Honesty” is the diametric opposite of the last number… sorta. Along with “You Were Never My Boyfriend,” this is the track that turns Ariana into a true artist, playing the heartstrings like a true lyrical genius: “You fall asleep, so at peace/So let’s live our new life/And everyday that you wake/I can feel myself dying.” If the live shows are anything close to this emotionally charged, she will have transformed herself into more than just a Pop Diva with nice choreography. So, naturally, just to prove that she can still bring those Pop Diva vibes to a song, Ariana drops “True Love” on you. The lyrical chain that binds the four cuts together is still here, just with a little more of the positivity of “Night Owl.” There is a bonus track of sorts in the form of “You Were Never My Boyfriend (Great Good Fine OK Remix).” I don’t usually like remixes and, while this one is better than most, it certainly pales in comparison to the version offered earlier on this set. The original set a slow, almost somber pace with just the right amount of instrumentation and various other accoutrements; here, the additional BPMs and basic feel makes it sound like it was produced expressly for the dance floor. And, that’s okay. I just find the original far more emotionally appealing. As the name of the record implies, this is part of a bigger project that will be released over the next few months and I, for one, cannot wait to witness the continued growth from Ariana into the musical ARTIST that she is quickly becoming.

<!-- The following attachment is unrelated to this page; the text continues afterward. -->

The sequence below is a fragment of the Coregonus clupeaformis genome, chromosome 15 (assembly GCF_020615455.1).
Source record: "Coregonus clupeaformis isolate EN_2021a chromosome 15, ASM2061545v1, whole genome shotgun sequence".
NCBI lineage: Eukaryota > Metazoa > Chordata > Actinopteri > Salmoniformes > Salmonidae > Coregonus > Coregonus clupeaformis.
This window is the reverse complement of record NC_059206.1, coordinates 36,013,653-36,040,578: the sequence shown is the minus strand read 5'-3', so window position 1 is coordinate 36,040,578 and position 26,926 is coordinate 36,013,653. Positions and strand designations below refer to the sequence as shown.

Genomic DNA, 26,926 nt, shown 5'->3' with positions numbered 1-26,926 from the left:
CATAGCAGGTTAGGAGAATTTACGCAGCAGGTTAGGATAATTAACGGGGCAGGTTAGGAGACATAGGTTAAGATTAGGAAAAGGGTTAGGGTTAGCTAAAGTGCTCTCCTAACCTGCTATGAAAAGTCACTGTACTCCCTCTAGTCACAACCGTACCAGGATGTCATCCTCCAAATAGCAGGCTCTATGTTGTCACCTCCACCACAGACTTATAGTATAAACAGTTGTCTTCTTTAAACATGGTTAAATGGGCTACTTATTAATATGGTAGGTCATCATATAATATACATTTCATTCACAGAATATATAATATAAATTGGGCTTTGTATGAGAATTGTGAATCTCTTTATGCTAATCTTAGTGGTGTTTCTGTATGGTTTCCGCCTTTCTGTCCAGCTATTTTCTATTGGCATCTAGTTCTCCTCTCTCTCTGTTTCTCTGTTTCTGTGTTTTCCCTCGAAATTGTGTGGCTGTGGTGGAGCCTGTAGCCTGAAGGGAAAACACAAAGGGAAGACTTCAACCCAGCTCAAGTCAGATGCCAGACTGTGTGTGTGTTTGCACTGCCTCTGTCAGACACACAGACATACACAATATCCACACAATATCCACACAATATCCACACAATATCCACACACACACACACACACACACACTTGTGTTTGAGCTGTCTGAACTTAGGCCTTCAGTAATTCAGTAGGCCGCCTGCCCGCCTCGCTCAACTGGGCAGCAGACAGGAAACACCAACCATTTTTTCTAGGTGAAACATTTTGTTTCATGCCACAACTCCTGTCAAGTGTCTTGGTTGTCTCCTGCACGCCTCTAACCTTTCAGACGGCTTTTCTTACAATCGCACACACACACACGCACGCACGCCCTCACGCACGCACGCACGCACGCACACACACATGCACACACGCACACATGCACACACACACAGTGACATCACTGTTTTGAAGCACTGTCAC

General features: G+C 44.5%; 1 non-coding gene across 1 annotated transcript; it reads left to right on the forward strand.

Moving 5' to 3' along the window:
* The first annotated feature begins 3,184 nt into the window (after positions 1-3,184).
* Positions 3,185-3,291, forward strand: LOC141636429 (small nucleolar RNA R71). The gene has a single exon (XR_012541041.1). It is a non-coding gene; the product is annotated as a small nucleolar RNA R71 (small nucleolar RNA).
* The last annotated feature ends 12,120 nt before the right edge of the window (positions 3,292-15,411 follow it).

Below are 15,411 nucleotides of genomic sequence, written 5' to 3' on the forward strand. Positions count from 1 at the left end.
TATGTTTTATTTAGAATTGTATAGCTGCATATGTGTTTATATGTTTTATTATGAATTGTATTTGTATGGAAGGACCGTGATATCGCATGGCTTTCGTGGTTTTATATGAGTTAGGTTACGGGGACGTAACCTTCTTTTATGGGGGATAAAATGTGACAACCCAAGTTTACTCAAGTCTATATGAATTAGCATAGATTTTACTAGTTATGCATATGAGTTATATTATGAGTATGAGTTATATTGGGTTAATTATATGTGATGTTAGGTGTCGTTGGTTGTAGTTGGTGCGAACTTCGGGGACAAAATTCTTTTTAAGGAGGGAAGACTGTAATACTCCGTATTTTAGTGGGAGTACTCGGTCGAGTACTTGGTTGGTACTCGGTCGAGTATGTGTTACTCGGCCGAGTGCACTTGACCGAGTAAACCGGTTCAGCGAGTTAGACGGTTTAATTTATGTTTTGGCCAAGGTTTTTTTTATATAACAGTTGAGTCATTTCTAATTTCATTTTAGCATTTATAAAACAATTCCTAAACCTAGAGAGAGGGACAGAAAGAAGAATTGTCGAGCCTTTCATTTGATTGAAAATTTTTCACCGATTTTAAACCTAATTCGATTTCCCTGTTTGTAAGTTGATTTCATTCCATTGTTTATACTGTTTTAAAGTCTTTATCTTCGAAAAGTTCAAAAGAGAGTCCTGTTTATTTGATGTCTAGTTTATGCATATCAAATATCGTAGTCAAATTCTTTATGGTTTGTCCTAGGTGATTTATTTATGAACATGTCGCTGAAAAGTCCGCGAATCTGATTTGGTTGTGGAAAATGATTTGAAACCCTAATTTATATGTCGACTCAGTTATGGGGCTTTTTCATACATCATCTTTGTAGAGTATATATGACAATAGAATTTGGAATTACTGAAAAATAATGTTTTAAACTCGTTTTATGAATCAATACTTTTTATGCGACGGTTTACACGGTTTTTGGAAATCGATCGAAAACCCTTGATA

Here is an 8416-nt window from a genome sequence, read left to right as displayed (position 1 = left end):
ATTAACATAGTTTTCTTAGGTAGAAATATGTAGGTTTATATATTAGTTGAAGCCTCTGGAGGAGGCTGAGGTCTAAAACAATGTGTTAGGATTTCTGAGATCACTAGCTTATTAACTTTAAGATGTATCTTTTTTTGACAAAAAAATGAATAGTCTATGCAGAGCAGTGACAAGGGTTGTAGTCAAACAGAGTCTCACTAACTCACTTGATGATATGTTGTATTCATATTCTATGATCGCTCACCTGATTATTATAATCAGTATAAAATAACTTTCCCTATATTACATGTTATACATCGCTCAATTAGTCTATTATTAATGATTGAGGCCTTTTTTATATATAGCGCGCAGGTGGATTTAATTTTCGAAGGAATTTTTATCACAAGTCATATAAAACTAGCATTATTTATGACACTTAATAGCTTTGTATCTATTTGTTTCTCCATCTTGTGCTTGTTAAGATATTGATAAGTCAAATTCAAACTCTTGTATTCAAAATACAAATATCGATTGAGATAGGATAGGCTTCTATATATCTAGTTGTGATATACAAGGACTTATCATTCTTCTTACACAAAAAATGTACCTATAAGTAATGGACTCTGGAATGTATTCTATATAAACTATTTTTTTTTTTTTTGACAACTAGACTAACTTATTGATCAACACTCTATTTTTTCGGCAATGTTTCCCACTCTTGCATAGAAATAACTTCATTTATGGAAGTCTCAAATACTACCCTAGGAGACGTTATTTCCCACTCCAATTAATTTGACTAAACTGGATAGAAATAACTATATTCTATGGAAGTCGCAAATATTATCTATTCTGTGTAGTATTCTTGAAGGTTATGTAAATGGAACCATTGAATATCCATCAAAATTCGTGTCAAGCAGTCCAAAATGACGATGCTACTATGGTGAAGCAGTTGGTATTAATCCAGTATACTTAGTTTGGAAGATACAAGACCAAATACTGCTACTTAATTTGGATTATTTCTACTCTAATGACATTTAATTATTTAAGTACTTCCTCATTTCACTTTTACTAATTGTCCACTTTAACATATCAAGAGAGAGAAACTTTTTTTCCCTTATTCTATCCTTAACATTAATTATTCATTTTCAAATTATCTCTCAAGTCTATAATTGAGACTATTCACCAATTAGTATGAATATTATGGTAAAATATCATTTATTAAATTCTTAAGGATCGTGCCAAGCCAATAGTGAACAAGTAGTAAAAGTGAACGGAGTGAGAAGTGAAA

ADULT CINEMA: TEASER TRAILER

(ILLICIT RECORDINGS; 2016/vinyl reissue, 2018)

North London-born Mike Weston is Adult Cinema. It is Weston’s purpose – some would call it his destiny, considering his familial legacy and musical heritage – to tear down and rebuild classic Progressive Rock in his own thoroughly modern image. TEASER TRAILER is the debut record from Adult Cinema, recently re-released (to coincide with the release of album number two, THIS IS YOUR LIFE) on glorious vinyl. Mike handles virtually everything on the self-produced recording. This approach means that most everything sounds exactly as the artist heard it in his head while writing the album. Also, I’ve gotta tell you that, though the vinyl version is the latest, the track order reviewed here is actually the original CD version. And, so, after getting those pieces of technical info out of the way, let’s look at the music itself, shall we?